The Practical Guide to Humanitarian Law

« Calling things by the wrong name adds to the affliction of the world. » Albert Camus.

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Journalists

Journalists are not only at risk in situations of armed conflict. In numerous cases, journalists have risked their lives to investigate matters of corruption, organized crimes, and links between authorities or religious groups. According to the list drafted by the International Federation of Journalists in close coordination with the International News Safety Institute, 106 journalists and media personnel were killed in 2011, compared to ninety-four in 2010. Another twenty journalists and their contributors have died in disaster-related incidents. The Middle East was the deadliest area, with thirty-two journalists and media staff killed. Based on the number of victims, the most dangerous countries for journalists were Iraq, Pakistan, and Mexico (eleven deaths each); the Philippines, Libya, and Yemen (six deaths each); and Honduras and India (five deaths each).

The international protection of journalists continues to pose major challenges, particularly for journalists working in conflict areas. Humanitarian law provides for a special status for journalists in situations of international armed conflicts, and war correspondents need to be accredited to accompany the armed forces of the States parties to the conflict. The multiplication of non-international armed conflicts and other situations of violence in recent times entail an increased need for the independence of journalists from governmental armed forces. The journalists’ need for independence proves scarcely compatible with the existing system and might expose them to violence directed by authoritarian regimes or rebel or criminal groups.

Protection of Journalists within the Framework of Humanitarian Law

International humanitarian law establishes two different statuses for journalists in situation of international armed conflict: “war correspondents,” who are accredited with the armed forces, and other journalists. Historically, the sole status of war correspondent was defined by the Third Geneva Convention of 1949 for international armed conflict. War correspondents (journalists authorized directly by a party to the conflict to follow its troops) who are captured in the exercise of their functions in an area of conflict are considered prisoners of war. This puts them under the protection of the Third Geneva Convention, Relative to the Treatment of Prisoners of War (GCIII Art. 4). In 1977, Additional Protocol I to the Geneva Conventions, Relating to the Protection of Victims of International Armed Conflicts, reiterated this.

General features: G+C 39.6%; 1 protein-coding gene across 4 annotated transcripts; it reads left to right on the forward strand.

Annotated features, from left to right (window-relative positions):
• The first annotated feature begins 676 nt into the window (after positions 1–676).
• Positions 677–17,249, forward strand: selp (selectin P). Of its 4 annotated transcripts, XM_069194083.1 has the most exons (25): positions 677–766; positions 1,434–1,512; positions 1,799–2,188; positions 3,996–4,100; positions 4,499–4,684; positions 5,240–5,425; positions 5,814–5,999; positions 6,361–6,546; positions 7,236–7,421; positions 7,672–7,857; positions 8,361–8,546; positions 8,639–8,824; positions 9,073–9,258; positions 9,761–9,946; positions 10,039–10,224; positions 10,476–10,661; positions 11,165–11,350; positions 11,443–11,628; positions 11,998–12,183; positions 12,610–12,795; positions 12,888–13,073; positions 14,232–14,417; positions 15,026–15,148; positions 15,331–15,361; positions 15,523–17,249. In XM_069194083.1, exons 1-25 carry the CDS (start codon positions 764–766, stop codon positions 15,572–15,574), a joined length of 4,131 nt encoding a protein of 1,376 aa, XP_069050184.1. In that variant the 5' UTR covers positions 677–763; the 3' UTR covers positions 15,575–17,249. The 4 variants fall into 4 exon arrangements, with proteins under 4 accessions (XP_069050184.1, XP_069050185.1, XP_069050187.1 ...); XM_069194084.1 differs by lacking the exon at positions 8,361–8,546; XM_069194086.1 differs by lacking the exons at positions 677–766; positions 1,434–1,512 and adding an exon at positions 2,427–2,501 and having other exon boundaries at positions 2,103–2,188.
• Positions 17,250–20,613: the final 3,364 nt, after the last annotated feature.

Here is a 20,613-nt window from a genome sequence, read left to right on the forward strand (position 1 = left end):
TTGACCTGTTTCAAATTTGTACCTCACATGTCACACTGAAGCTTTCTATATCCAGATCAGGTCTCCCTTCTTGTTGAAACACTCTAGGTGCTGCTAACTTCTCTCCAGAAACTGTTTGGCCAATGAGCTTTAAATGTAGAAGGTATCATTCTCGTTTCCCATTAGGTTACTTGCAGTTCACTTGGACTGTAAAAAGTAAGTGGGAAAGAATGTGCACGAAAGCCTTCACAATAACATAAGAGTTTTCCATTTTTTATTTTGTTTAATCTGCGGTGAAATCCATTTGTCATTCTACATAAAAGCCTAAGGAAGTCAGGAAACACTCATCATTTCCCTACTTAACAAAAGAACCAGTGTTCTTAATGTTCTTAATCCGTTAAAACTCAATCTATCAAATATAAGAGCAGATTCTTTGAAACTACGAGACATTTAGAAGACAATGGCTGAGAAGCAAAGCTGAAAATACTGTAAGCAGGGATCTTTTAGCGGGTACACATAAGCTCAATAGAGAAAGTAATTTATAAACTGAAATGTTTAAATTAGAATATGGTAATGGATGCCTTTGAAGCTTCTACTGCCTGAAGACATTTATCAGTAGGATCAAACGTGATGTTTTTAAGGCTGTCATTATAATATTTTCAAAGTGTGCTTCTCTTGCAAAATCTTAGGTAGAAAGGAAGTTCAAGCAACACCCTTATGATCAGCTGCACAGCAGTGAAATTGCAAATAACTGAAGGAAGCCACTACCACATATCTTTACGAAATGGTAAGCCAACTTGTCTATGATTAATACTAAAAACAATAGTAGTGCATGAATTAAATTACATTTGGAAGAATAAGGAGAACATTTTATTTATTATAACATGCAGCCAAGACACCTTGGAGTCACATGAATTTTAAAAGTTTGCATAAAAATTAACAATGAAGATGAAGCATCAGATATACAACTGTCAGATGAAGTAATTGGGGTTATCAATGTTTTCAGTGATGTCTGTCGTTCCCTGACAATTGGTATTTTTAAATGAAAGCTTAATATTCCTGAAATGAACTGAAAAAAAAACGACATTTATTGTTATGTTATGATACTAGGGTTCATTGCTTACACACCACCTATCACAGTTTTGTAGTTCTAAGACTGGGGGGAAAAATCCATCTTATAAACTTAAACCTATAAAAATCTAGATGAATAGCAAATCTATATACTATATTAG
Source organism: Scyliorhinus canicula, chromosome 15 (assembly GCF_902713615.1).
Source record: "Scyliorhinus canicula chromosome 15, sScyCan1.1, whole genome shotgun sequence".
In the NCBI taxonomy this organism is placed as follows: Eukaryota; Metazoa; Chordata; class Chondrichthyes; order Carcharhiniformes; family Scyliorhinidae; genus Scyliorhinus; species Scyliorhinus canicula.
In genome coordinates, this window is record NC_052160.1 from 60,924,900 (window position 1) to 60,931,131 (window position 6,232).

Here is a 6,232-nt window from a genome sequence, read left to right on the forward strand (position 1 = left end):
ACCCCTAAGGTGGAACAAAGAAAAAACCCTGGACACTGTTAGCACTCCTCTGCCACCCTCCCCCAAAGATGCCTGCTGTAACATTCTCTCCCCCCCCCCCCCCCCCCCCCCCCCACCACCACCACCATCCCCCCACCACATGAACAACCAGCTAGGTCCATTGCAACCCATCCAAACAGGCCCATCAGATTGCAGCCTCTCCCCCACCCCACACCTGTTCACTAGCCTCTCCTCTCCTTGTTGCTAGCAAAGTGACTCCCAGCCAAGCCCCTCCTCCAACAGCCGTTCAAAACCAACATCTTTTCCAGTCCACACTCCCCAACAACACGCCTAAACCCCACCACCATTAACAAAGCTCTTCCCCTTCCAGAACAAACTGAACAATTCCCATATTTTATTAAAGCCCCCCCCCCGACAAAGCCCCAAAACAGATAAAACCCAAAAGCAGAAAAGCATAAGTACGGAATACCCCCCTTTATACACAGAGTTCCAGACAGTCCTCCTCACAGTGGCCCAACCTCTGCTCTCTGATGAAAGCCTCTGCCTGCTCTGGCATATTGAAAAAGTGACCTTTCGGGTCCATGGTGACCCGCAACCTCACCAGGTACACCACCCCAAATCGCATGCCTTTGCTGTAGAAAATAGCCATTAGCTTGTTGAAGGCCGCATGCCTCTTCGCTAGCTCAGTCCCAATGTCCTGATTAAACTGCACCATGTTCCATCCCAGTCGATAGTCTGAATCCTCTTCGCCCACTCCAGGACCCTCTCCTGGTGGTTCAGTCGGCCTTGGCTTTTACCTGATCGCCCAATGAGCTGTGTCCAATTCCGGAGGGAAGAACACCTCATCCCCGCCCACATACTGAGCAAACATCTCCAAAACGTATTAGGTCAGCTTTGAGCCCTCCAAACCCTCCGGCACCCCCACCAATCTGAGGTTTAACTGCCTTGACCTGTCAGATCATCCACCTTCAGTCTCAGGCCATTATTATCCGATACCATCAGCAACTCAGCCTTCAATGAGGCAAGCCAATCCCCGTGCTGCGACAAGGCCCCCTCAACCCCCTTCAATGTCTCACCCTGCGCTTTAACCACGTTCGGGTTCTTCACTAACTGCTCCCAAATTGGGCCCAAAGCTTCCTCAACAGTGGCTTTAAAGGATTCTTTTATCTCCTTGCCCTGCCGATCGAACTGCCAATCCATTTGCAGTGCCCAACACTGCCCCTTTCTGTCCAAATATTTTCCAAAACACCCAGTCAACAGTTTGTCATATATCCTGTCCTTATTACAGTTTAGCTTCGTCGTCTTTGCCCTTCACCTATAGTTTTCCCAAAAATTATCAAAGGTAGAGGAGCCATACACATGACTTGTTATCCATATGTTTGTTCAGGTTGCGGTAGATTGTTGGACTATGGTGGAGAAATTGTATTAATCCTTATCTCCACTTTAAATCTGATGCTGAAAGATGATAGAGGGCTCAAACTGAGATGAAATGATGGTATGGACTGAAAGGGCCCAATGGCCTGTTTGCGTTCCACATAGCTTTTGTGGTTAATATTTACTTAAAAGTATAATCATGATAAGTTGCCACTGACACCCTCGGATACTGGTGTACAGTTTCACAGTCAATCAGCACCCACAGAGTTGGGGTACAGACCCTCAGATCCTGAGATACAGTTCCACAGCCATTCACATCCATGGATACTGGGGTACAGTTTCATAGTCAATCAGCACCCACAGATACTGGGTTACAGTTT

It also extended the protection of humanitarian law to other categories of journalists, who are not accredited with the armed forces. These journalists have the status of civilians and are to be protected as such (API Art. 79). Although Additional Protocol I is meant to be applied to international armed conflicts, it is always possible to request that its provisions also be respected in internal armed conflicts.

Indeed, according to the Rule 34 of the study on customary international humanitarian law published by the ICRC in 2005, “civilian journalists engaged in professional missions in areas of armed conflict must be respected and protected as long as they are not taking a direct part in hostilities” whether it be in a non-international or an international armed conflict.

Journalists engaged in professional missions in areas of armed conflict are considered civilians. As such, they may not be targeted. They are protected by their civilian status, on the condition that they refrain from any activity that might jeopardize their civilian status and character.

Respect for the rules of professional ethics and independence of the press strengthen the protection of journalists’ civilian status against potential accusation of participation in hostilities or providing military advantage to one side of the conflict.

In its Annex II, Additional Protocol I provides a model for an identity card for journalists. This card can be issued either by the State of which the journalist is a national, in whose territory he or she resides, or in which the news medium employing him or her is located. This card attests to his or her status as a journalist, it serves for identification purposes only, and does not grant them any additional protection than the one of civilian.

CiviliansInternational humanitarian lawPrisoners of war

Recognition of the Special Status Accorded to Journalists in International Criminal Justice